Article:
Specific examples of suitable techniques for the manufacture of device according to the present invention and related references include: silicon etching (Manz et al. (Trends in Anal. Chem. (1990) 10(5): 144-149; Advances in Chromatography (1993) 33: 1-66), molding (see, e.g., Duffy et al., Analytical Chemistry (1998) 70: 4974-4984; McCormick et al., Analytical Chemistry (1997) 69: 2626-2630), LIGA (see, e.g., Schomburg et al., Journal of Micromechanical Microengineering (1994) 4: 186-191), hot-embossing, imprinting in polymethylmethacrylate (PMMA; see, e.g., Martynova et al., Analytical Chemistry (1997) 69: 4783-4789), and microcontact printing technology (U.S. Pat. No. 5,512,131). Any of these or other suitable manufacturing techniques can be combined to give a device of the invention. The layers of the device containing channels can be made of any material suitable with the manufacture of devices with at least one feature size smaller than 500 microns including, for example, polymers, silicon, glasses, ceramics, wood or metal. As noted previously, in preferred embodiments a device is constructed mainly from polymeric materials.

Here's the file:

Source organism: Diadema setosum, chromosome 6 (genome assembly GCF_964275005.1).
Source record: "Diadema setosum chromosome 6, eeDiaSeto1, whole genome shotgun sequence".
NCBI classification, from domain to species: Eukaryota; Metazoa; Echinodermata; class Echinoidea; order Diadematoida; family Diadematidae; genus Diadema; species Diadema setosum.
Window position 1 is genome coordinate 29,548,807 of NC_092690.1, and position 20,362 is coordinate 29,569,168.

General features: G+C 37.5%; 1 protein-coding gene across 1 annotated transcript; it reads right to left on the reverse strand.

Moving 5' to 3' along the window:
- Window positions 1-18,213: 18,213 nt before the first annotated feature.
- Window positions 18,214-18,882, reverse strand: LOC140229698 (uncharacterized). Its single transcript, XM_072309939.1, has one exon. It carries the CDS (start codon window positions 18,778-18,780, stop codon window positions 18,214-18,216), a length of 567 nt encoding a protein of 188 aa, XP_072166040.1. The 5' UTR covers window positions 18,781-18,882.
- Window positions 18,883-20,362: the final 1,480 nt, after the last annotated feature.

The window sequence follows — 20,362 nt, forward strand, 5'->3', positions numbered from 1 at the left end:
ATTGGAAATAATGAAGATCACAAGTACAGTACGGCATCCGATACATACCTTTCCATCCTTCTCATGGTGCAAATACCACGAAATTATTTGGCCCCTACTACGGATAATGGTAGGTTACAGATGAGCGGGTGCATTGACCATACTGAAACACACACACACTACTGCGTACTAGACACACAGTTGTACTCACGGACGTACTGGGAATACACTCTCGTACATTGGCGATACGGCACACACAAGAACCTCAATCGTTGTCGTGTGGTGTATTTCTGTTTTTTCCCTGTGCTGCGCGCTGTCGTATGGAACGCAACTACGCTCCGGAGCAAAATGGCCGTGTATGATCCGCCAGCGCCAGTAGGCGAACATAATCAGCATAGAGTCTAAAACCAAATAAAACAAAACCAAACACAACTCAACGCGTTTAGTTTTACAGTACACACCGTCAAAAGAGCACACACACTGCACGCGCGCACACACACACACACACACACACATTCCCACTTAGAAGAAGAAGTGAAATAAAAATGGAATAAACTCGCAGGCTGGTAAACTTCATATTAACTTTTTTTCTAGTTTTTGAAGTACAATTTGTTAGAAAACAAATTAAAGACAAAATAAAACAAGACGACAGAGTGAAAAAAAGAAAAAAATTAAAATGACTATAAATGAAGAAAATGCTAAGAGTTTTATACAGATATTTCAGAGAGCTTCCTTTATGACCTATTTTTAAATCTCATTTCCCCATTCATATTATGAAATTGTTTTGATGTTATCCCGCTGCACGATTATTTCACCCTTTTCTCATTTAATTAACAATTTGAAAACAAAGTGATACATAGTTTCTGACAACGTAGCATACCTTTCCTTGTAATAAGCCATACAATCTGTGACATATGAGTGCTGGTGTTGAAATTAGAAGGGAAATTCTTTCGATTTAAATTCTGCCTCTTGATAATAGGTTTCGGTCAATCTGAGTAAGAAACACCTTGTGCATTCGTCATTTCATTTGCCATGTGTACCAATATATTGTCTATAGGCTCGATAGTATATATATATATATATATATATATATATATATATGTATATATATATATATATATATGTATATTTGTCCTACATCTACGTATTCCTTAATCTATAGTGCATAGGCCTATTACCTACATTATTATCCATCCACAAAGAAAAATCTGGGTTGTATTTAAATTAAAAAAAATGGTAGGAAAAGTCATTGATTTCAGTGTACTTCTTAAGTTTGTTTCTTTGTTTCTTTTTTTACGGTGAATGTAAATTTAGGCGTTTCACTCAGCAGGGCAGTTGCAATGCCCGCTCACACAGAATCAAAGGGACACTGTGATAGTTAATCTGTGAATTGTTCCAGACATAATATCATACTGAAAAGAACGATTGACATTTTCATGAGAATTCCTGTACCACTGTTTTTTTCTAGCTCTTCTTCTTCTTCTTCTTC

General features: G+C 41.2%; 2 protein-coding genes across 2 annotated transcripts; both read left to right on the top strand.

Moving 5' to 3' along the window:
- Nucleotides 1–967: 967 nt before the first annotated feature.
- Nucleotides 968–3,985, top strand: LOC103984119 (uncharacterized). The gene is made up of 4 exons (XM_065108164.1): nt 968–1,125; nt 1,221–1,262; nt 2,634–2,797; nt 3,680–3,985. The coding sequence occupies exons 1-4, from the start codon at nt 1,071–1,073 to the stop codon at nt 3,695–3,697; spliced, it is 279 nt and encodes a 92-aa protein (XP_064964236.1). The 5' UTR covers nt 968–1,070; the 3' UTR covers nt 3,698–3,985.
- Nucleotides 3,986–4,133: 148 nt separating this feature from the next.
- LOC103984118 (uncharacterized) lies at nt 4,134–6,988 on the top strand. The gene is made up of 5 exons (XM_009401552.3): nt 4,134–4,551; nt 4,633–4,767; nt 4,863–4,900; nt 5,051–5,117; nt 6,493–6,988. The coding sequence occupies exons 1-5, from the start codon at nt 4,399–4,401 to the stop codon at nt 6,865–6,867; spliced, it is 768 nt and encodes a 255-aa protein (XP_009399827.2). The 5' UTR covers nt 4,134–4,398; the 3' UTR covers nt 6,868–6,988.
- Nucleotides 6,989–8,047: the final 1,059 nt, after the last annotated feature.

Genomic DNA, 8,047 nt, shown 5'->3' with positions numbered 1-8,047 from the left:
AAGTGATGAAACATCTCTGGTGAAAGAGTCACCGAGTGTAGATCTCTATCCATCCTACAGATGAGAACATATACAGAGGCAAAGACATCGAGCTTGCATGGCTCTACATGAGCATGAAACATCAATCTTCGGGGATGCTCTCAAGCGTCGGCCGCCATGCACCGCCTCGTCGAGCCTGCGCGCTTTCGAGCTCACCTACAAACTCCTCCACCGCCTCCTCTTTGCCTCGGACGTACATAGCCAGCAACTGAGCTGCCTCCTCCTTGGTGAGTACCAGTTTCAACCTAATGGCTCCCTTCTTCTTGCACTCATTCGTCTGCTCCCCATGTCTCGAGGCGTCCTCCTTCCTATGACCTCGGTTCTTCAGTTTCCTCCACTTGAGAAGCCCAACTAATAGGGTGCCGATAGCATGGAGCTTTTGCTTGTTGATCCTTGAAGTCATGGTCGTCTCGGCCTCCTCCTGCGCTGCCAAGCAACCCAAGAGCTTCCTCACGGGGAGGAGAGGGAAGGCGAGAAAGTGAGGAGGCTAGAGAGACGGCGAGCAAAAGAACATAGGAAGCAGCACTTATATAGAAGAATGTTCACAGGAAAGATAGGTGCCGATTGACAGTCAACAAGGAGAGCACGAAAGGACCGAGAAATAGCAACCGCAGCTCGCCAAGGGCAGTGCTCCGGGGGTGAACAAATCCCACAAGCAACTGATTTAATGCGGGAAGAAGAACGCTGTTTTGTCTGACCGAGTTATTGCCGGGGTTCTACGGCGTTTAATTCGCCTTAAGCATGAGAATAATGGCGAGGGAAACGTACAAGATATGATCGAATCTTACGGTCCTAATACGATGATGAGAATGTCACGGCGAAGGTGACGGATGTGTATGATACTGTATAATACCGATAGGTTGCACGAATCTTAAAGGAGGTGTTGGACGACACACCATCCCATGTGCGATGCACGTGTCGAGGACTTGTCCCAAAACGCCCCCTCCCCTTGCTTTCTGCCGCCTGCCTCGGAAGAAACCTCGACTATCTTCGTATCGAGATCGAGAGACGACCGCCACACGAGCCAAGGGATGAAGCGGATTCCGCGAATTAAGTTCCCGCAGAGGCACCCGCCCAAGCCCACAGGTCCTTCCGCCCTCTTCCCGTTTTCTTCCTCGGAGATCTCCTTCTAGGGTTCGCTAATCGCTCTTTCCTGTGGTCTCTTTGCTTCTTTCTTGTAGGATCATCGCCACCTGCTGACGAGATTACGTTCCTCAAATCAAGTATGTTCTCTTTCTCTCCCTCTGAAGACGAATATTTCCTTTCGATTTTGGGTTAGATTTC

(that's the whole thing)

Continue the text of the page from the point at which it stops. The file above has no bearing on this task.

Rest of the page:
In addition to the use of adhesives or single- or double-sided tape discussed above, other techniques may be used to attach one or more of the various layers of microfluidic devices useful with the present invention, as would be recognized by one of ordinary skill in attaching materials. For example, attachment techniques including thermal, chemical, or light-activated bonding; mechanical attachment (such as using clamps or screws to apply pressure to the layers); or other equivalent coupling methods may be used.
Uni-directional Flow Devices
To aid in controlling fluid flow within microfluidic systems, the present invention provides various unidirectional flow devices. In one embodiment, such a device can act as a uni-directional flow valve. The device has an inlet channel having a valve seat disposed therein. The device also has an outlet channel separated from the inlet channel by a flexible membrane. The flexible membrane defines an aperture that is substantially aligned with the valve seat in the first channel. In one embodiment, a second valve seat in the outlet channel may be provided.